ADO.NET Source Code Generator - Map Microsoft Access DataBase Objects To .NET Classes

By Robbe D. Morris

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Robbe Morris
Robbe & Melisa Morris
  Download C# Source Code
This is the second part in the effort to create an object mapper for certain databases to ADO.NET.  The first, ADO.NET Code Generator - Map SQL Server DataBase Objects To .NET Classes , was incredibly successful and easy to use.  The code sample now includes a class for mapping Microsoft Access database tables, columns, and stored queries to .NET classes and methods in the exact same fashion as the SQL Server version does.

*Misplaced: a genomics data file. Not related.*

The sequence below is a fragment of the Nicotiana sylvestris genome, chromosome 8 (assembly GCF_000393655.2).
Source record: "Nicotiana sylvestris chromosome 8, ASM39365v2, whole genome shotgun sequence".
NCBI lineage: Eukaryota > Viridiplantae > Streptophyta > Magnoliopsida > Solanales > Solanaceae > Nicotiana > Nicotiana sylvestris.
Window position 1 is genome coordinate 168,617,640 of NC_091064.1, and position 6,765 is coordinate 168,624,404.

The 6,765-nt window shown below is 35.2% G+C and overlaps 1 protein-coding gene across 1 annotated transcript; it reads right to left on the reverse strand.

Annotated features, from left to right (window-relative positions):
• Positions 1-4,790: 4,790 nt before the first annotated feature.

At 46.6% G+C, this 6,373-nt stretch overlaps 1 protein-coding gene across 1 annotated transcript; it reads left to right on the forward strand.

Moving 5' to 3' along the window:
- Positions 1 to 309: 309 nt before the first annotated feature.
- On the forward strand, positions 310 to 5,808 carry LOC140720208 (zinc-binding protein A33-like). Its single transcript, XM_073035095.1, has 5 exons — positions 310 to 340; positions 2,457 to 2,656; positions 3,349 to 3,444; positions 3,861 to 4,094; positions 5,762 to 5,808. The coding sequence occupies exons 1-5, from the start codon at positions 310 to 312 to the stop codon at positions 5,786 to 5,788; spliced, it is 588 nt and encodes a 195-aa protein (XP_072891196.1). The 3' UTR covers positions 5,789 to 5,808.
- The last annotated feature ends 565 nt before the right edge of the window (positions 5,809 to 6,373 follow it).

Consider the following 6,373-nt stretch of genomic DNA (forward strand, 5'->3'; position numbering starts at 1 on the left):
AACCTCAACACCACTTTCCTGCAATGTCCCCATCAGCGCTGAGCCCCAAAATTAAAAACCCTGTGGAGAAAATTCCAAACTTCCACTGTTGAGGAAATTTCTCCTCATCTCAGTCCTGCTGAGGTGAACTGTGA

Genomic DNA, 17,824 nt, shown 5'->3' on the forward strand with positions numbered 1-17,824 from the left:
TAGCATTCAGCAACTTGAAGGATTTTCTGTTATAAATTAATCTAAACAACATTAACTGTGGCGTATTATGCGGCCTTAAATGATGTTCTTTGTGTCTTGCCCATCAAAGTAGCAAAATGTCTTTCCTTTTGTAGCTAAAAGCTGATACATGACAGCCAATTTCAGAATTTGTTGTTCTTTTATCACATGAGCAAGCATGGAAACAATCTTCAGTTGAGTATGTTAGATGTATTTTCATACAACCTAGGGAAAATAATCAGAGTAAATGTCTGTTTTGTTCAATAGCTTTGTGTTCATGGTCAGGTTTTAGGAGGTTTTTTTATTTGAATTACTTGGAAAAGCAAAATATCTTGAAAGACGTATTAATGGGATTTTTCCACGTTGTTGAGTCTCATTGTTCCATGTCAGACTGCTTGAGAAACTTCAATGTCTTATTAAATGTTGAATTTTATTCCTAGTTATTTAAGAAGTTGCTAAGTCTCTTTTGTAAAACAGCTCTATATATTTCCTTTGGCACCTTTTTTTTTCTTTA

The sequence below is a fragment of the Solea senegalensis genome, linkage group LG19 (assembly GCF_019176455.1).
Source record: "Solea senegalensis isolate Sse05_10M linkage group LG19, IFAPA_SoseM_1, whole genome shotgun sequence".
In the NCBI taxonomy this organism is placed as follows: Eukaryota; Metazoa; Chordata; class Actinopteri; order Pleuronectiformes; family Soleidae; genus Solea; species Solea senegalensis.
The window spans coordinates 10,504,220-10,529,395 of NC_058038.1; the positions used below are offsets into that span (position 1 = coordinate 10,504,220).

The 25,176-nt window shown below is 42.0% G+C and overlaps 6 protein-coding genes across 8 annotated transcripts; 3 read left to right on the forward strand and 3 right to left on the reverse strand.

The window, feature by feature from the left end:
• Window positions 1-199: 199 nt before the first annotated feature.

The purpose of this excerise is not to demonstrate how to write a tool like this but simply to provide you with the source code to a fairly comprehensive tool that you can adjust to your liking.  So, what does the tool do?  In a sense, I've tried to map the database to .NET class properties and methods to better enable you to implement an object oriented environment for your data access layer.  Thus, you should rarely ever have to type the words OleDbCommand, OleDbDataAdapter, or OleDbConnection again.
The Microsoft Access code generation class has a couple of hacks in it.  Namely around getting the proper parameters and data types for stored queries.  The OLEDB provider does not return parameters for stored queries via the standard .DeriveParameters method.  So, I went way back to DAO to collect these.  Thus, the translation of data types from DAO to OLEDB to .NET could be considered a little hokey.  The code generator works pretty well against a basic Microsoft Access database.  If you run it against one with forms or macros in it, you are likely to get some extraneous stored procedure classes generated for these.